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Tropical animal science focuses on animal health and reproduction in tropical climates. Study areas may include. *Animal nutrition. Read more

What is tropical animal science?

Tropical animal science focuses on animal health and reproduction in tropical climates. Study areas may include:
*Animal nutrition
*Applied pathology
*Aquatic pathobiology
*Epidemiology and biometrics
*Immunology
*Microbiology
*Parasitology.

Who is this course for?

This course is for graduates from agricultural science, animal science, rural science, and science or related degrees who want to specialise in tropical animal health and reproduction.

Course learning outcomes

Tropical animal science has become an area of global importance as world trade continues to expand and the challenge of future research is to develop better methods for improving production in all livestock species within tropical regions.
Tropical animal science covers the field of animal nutrition, welfare, and production with the aim of improving productivity of livestock, and better utilisation of animal resources in tropical, subtropical and similar agro-ecological environments.
Graduates of the Master of Tropical Animal Science will be able to:
*Demonstrate advanced and integrated knowledge, including an understanding of recent developments, in the area of tropical animal science and related professional competencies, behaviours and ethical frameworks
*Demonstrate an integrated understanding of tropical animal science and its application to improve human quality of life by means of increased and cost effective food production in tropical regions
*Evaluate and apply established and evolving evidence and concepts to reflect critically on theory and professional practice
*Design, plan and ethically execute a research project related to tropical animal science
*Analyse and synthesise complex information, problems, concepts and theories in new situations or contexts with creativity and independence
*Prepare a dissertation on a topic related to tropical animal science and compare and contrast the results obtained with those reported in the literature
*Demonstrate a high level of personal autonomy and accountability for their own future professional development through selection and integration of available subjects in tropical animal science
*Interpret and justify theoretical propositions, methodologies and conclusions to specialist and non-specialist audiences through high level written and oral communication and numeracy skills.

Award title

Master of Tropical Animal Science (MTropAnimSc)

Post admission requirements

Q Fever immunisation:
Students must provide evidence of being immune to Q Fever within the first teaching period of their studies. Students who are not immune to Q fever will not be permitted on-site at some facilities and consequently this may result in their inability to complete the requirements of the course as accredited by the relevant professional accrediting body. If a student has not complied with the above requirement by the last day of the first teaching period of their studies, their enrolment will be terminated immediately.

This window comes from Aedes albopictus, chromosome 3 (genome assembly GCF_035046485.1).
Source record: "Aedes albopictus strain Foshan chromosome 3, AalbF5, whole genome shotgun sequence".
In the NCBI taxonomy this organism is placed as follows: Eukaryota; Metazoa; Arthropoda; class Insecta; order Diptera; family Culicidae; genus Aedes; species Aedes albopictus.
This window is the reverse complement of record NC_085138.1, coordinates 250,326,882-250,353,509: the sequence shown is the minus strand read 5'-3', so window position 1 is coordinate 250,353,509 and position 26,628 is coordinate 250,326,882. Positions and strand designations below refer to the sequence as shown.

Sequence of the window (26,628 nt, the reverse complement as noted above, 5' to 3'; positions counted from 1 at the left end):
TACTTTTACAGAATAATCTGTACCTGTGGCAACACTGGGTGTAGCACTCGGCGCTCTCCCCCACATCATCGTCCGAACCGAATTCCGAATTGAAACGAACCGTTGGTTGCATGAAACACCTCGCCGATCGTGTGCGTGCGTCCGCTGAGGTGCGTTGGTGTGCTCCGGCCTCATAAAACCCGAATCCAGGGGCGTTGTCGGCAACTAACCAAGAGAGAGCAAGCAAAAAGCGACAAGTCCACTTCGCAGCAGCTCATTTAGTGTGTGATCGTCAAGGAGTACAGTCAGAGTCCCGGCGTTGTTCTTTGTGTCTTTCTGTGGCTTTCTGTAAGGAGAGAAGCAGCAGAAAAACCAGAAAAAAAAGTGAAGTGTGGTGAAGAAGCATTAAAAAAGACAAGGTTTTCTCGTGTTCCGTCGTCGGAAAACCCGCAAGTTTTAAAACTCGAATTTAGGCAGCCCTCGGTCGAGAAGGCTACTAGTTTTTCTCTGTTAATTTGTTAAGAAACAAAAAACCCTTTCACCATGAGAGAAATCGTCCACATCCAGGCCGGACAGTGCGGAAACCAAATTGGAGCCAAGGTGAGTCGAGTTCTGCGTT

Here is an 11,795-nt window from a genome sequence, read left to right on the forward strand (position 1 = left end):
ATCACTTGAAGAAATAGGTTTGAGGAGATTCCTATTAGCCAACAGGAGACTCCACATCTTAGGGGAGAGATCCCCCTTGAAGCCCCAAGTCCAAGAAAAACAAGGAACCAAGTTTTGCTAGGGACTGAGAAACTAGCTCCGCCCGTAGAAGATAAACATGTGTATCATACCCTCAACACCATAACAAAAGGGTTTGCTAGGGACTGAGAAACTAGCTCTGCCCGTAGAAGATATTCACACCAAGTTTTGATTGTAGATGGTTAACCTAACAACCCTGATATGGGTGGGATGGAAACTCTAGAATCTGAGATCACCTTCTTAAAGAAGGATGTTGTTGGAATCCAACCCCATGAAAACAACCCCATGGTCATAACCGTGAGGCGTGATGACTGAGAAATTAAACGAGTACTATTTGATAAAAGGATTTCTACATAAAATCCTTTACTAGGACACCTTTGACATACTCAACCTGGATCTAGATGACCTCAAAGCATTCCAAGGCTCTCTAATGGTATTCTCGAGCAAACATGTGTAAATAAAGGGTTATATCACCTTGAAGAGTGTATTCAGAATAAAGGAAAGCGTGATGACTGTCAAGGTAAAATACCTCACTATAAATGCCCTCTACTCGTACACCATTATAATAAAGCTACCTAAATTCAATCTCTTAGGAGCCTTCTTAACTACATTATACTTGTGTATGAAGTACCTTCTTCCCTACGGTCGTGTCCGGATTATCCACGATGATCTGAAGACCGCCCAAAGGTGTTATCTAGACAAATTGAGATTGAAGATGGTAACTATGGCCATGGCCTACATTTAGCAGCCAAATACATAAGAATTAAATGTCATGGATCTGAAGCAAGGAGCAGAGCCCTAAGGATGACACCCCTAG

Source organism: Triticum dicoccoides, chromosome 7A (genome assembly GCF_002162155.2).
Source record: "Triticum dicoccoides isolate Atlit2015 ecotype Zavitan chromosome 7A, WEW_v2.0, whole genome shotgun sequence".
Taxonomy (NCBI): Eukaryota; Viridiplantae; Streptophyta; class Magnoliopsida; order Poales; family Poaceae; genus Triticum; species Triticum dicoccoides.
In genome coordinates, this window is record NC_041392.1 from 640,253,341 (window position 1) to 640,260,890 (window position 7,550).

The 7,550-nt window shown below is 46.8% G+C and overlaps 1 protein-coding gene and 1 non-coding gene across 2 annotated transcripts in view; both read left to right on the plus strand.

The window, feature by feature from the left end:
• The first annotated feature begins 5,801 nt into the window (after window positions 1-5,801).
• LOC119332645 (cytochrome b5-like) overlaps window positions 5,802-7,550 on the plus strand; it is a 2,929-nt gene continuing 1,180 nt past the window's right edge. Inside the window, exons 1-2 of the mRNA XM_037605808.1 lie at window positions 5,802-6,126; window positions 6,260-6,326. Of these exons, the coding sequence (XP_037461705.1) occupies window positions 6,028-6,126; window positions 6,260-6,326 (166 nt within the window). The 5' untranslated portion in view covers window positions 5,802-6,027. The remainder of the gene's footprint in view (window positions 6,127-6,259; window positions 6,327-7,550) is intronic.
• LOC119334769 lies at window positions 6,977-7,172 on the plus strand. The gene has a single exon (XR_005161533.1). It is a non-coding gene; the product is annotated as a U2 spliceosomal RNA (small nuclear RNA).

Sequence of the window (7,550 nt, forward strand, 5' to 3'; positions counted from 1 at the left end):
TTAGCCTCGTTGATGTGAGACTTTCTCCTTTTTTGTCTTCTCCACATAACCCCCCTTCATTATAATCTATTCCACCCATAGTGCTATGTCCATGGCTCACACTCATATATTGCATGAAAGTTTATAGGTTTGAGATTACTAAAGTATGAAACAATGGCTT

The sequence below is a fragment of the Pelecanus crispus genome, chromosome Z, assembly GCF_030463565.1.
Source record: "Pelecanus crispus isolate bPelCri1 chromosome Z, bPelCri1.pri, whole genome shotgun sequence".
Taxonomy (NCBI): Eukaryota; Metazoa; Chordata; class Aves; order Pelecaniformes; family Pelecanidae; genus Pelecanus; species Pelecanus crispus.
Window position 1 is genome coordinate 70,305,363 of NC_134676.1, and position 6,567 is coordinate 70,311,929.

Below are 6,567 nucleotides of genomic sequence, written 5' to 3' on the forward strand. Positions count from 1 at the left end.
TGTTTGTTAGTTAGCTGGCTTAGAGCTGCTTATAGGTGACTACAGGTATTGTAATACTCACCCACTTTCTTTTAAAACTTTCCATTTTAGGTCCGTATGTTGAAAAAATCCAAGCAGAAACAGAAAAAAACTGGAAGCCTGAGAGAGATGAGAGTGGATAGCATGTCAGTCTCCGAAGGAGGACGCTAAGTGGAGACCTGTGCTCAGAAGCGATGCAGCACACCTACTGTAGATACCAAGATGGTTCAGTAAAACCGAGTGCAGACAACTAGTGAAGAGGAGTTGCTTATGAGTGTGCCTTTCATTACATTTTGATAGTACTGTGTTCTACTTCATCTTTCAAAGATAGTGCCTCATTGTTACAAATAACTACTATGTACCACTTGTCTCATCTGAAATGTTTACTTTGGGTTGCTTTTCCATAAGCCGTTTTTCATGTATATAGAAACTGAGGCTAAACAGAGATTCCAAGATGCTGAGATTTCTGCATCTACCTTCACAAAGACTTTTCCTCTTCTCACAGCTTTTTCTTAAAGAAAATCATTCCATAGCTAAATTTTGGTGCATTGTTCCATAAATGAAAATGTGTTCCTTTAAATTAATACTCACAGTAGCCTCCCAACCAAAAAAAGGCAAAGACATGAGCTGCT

Entry requirements (Additional)

English band level 2 - the minimum English Language test scores you need are:
*Academic IELTS – 6.5 (no component lower than 6.0), OR
*TOEFL – 570 (plus minimum Test of Written English score of 4.5), OR
*TOEFL (internet based) – 90 (minimum writing score of 21), OR
*Pearson (PTE Academic) - 64

If you meet the academic requirements for a course, but not the minimum English requirements, you will be given the opportunity to take an English program to improve your skills in addition to an offer to study a degree at JCU. The JCU degree offer will be conditional upon the student gaining a certain grade in their English program. This combination of courses is called a packaged offer.
JCU’s English language provider is Union Institute of Languages (UIL). UIL have teaching centres on both the Townsville and Cairns campuses.

Minimum English language proficiency requirements

Applicants of non-English speaking backgrounds must meet the English language proficiency requirements of Band 3a – Schedule II of the JCU Admissions Policy.

Why JCU?

James Cook University has:
*Purpose-built emergency veterinary clinic including operating theatres and radiology facilities
*anatomy and biomedical science teaching and research laboratories, including housing for small, large and aquatic animals
*veterinary teaching facilities in Atherton, Malanda, Townsville and Charters Towers.

Application deadlines

*1st February for commencement in semester one (February)
*1st July for commencement in semester two (mid-year/July)